Ok lets just accept that touch-screens are here to stay, they are in our cars, pockets, supermarkets, atms etc. Most of us are familiar with the on-screen qwerty keyboard and are able to compose text messages relatively quick. I draw the line at text messages, although htc desireHD and ipad are able to send and receive emails I point blank refuse to compose emails on the things. It takes me longer, I make more mistakes and it raises my blood pressure (may not be fact). I believe I’m not alone with my frustrations, many of us are able to touch-type quite the thing on the classic physical keyboard. Sadly this skill can’t be directly transferred to our touch-screen keyboards.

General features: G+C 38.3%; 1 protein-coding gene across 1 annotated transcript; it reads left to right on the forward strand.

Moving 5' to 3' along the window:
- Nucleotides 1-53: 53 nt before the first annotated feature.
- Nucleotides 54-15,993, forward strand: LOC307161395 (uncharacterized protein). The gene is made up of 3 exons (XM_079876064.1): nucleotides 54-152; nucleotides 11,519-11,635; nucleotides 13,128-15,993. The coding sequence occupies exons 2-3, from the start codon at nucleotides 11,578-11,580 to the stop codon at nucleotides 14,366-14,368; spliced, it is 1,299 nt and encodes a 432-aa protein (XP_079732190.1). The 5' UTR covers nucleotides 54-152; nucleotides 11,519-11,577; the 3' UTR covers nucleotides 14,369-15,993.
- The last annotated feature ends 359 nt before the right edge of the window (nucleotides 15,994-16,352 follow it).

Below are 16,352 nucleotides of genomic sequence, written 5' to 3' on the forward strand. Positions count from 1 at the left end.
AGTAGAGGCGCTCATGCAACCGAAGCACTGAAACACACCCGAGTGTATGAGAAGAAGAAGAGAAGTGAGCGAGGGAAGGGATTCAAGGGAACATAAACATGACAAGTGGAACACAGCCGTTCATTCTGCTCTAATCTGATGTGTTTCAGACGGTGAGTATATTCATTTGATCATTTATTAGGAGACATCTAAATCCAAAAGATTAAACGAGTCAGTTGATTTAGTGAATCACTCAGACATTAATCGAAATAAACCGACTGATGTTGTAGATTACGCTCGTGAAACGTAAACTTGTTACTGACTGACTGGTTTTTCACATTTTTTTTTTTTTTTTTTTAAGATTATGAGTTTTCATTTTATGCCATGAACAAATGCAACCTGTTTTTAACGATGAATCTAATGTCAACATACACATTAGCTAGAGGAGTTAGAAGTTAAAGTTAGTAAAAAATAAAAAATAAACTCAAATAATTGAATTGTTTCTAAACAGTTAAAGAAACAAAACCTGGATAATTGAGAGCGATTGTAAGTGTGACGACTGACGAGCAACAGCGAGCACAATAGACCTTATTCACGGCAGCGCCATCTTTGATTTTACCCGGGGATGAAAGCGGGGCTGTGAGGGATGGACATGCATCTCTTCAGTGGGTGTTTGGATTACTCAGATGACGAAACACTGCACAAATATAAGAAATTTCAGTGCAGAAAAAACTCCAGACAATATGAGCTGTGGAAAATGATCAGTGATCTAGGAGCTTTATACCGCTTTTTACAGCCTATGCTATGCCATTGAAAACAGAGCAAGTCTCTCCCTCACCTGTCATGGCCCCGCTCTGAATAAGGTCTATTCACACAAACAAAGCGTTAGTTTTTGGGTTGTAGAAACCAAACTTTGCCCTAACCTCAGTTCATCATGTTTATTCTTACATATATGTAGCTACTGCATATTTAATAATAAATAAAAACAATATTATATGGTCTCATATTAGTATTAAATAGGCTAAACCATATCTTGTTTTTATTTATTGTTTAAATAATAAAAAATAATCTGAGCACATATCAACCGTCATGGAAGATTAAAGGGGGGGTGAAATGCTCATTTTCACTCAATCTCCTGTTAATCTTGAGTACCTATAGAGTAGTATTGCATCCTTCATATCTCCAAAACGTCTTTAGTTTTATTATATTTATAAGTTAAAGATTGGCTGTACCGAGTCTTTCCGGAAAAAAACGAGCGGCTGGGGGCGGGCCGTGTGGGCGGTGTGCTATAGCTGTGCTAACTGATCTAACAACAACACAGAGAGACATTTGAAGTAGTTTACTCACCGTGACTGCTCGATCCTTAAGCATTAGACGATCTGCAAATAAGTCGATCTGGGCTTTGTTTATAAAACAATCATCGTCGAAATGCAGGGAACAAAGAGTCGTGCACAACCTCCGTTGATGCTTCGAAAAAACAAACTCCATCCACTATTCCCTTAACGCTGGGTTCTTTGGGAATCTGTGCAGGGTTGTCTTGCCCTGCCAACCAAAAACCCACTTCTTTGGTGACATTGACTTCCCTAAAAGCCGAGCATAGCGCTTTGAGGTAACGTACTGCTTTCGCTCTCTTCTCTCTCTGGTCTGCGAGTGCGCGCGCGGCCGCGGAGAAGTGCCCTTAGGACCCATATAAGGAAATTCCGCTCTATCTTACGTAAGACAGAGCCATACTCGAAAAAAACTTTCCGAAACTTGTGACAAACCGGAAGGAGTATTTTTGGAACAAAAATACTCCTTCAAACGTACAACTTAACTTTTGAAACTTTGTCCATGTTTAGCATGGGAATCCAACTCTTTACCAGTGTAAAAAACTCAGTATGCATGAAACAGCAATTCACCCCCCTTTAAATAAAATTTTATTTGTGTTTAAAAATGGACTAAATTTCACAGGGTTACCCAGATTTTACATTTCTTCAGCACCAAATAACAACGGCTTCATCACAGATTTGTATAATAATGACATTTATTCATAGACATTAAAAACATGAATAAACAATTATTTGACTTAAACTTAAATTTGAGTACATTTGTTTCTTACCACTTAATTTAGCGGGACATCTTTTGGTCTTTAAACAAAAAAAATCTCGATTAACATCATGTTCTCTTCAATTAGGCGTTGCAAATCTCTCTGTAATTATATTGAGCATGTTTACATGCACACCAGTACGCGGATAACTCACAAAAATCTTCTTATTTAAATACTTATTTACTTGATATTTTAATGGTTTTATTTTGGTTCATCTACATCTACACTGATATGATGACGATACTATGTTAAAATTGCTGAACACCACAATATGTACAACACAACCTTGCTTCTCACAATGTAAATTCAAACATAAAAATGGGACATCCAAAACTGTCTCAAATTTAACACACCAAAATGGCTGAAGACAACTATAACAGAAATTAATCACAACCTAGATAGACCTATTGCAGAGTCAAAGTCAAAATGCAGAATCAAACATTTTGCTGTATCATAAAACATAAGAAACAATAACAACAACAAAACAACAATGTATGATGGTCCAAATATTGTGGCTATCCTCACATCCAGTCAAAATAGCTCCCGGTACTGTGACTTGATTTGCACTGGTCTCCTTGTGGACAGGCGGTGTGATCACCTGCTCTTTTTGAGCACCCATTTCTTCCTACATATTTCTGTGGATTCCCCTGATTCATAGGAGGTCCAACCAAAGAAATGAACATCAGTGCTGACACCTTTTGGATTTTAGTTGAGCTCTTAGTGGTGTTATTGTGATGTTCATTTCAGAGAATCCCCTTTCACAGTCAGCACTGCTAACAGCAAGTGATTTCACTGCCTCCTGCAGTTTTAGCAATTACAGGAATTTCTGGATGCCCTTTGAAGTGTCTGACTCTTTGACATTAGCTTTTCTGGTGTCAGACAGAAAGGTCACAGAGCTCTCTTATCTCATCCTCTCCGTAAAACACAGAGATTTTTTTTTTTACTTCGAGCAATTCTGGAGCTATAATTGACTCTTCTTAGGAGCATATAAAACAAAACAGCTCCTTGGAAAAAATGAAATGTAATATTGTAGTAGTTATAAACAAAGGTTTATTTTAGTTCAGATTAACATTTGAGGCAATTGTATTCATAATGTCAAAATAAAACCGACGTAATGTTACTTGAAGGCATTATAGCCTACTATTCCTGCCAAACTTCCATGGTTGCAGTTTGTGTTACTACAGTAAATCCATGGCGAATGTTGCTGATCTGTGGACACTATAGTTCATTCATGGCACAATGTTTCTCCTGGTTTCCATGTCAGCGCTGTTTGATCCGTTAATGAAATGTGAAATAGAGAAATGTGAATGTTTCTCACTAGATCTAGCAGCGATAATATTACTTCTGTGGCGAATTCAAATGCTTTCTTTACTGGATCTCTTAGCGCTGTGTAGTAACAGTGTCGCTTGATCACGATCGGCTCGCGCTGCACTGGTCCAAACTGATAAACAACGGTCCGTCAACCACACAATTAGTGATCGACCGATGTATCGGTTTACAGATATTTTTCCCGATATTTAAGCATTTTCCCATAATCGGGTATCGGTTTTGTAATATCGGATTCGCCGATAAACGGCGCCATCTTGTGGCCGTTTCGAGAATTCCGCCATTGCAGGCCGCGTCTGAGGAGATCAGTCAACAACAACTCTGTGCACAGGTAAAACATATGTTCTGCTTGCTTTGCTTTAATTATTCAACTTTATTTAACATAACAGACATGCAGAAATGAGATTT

The background, I investigated touch typing during my undergraduate honours project. I learned about the different typing techniques people use, and developed a guitar hero / rock band style game that taught users how to touch type. The core of touch typing is the proper use of the ‘home keys’ (a,s,d,f,j,k,l,;). By resting your hands on the home keys you are able to locate your finger positions within the keyboard and therefore the relative position of the desired key. With enough practice your fingers will just find the keys without you thinking about it. So much so that I have know idea where the ‘c’ key is on the keyboard, but if you ask me to spell “CARROT” without looking I can. Your hands/ fingers will learn the sequences and shapes of keys and this is how you type without thinking about the keys. Now back to our touch-screens. If we rest our fingers on the home keys the device will interpret those touches as input. So we can’t use this technique to locate our finger positions within the keyboard, as a result we are unable to find the relative positions of the keys. My solution is to refine the technique slightly and take advantage of the advantages touch-screens provide us, by using the devices abilities to distinguish between a touch and a swipe. Our home keys are the middle row of three (forget numbers right now) so if you touch the screen then thats a middle row input. If you swipe up then you want a top row key, likewise swipe down is bottom row. So with my index finger on the right had I can touch ( j ), swipe-up ( u ) and swipe-down ( m ). You are still able to use the shapes and sequences you have acquired from touch typing on physical keyboards. Just need to remember to swipe and not lift your finger! The plan was to find an undergraduate to take on the project and take this simple idea and add some smarts, like character and word prediction to improve the efficiency and error rates. However I got a little bored the other night and built a basic version of the concept. I have currently mapped the qwerty keyboard to a series of gesture recognizers that interpret the touch/swipe inputs and output key-presses to a textview. No prediction yet, so I wont report on the error rates. But once I got over the desire to lift my fingers and started swiping, I managed to pick it up ok, and am now able to type my name, hello world and other generic sentences. So there you have it, my solution to touch-screen touch typing. Little rough I know, but its a start. Something to tie us over at least until someone much smarter than me make touch-screens with realistic haptic feedback.